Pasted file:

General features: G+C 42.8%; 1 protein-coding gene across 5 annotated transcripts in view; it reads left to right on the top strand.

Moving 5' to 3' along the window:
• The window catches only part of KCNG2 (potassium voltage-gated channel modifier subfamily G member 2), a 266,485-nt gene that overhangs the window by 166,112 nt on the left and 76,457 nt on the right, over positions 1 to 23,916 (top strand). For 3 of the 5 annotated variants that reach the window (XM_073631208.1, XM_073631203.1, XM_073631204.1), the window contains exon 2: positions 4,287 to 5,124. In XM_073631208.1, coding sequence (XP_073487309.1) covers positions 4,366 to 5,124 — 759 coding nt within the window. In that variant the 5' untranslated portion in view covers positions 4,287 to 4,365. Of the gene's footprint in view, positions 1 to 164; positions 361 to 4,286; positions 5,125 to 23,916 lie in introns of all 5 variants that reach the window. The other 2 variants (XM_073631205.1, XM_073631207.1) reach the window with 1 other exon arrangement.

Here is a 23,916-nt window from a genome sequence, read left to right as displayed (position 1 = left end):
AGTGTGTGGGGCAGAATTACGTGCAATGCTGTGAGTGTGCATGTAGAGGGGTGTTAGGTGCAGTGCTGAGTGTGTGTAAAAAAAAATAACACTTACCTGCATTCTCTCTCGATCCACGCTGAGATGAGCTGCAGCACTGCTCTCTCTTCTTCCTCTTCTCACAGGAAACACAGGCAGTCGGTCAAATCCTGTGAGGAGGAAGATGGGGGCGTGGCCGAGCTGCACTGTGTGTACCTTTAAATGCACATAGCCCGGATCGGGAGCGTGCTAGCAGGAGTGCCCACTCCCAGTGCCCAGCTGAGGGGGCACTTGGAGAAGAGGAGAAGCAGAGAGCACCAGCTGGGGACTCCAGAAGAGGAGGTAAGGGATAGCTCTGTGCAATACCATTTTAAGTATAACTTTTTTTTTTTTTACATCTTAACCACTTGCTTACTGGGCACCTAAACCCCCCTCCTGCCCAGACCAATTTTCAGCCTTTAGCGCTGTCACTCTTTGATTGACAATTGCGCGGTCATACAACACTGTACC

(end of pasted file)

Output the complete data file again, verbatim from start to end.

General features: G+C 42.8%; 1 protein-coding gene across 5 annotated transcripts in view; it reads left to right on the top strand.

Moving 5' to 3' along the window:
• The window catches only part of KCNG2 (potassium voltage-gated channel modifier subfamily G member 2), a 266,485-nt gene that overhangs the window by 166,112 nt on the left and 76,457 nt on the right, over positions 1 to 23,916 (top strand). For 3 of the 5 annotated variants that reach the window (XM_073631208.1, XM_073631203.1, XM_073631204.1), the window contains exon 2: positions 4,287 to 5,124. In XM_073631208.1, coding sequence (XP_073487309.1) covers positions 4,366 to 5,124 — 759 coding nt within the window. In that variant the 5' untranslated portion in view covers positions 4,287 to 4,365. Of the gene's footprint in view, positions 1 to 164; positions 361 to 4,286; positions 5,125 to 23,916 lie in introns of all 5 variants that reach the window. The other 2 variants (XM_073631205.1, XM_073631207.1) reach the window with 1 other exon arrangement.

Here is a 23,916-nt window from a genome sequence, read left to right as displayed (position 1 = left end):
AGTGTGTGGGGCAGAATTACGTGCAATGCTGTGAGTGTGCATGTAGAGGGGTGTTAGGTGCAGTGCTGAGTGTGTGTAAAAAAAAATAACACTTACCTGCATTCTCTCTCGATCCACGCTGAGATGAGCTGCAGCACTGCTCTCTCTTCTTCCTCTTCTCACAGGAAACACAGGCAGTCGGTCAAATCCTGTGAGGAGGAAGATGGGGGCGTGGCCGAGCTGCACTGTGTGTACCTTTAAATGCACATAGCCCGGATCGGGAGCGTGCTAGCAGGAGTGCCCACTCCCAGTGCCCAGCTGAGGGGGCACTTGGAGAAGAGGAGAAGCAGAGAGCACCAGCTGGGGACTCCAGAAGAGGAGGTAAGGGATAGCTCTGTGCAATACCATTTTAAGTATAACTTTTTTTTTTTTTACATCTTAACCACTTGCTTACTGGGCACCTAAACCCCCCTCCTGCCCAGACCAATTTTCAGCCTTTAGCGCTGTCACTCTTTGATTGACAATTGCGCGGTCATACAACACTGTACC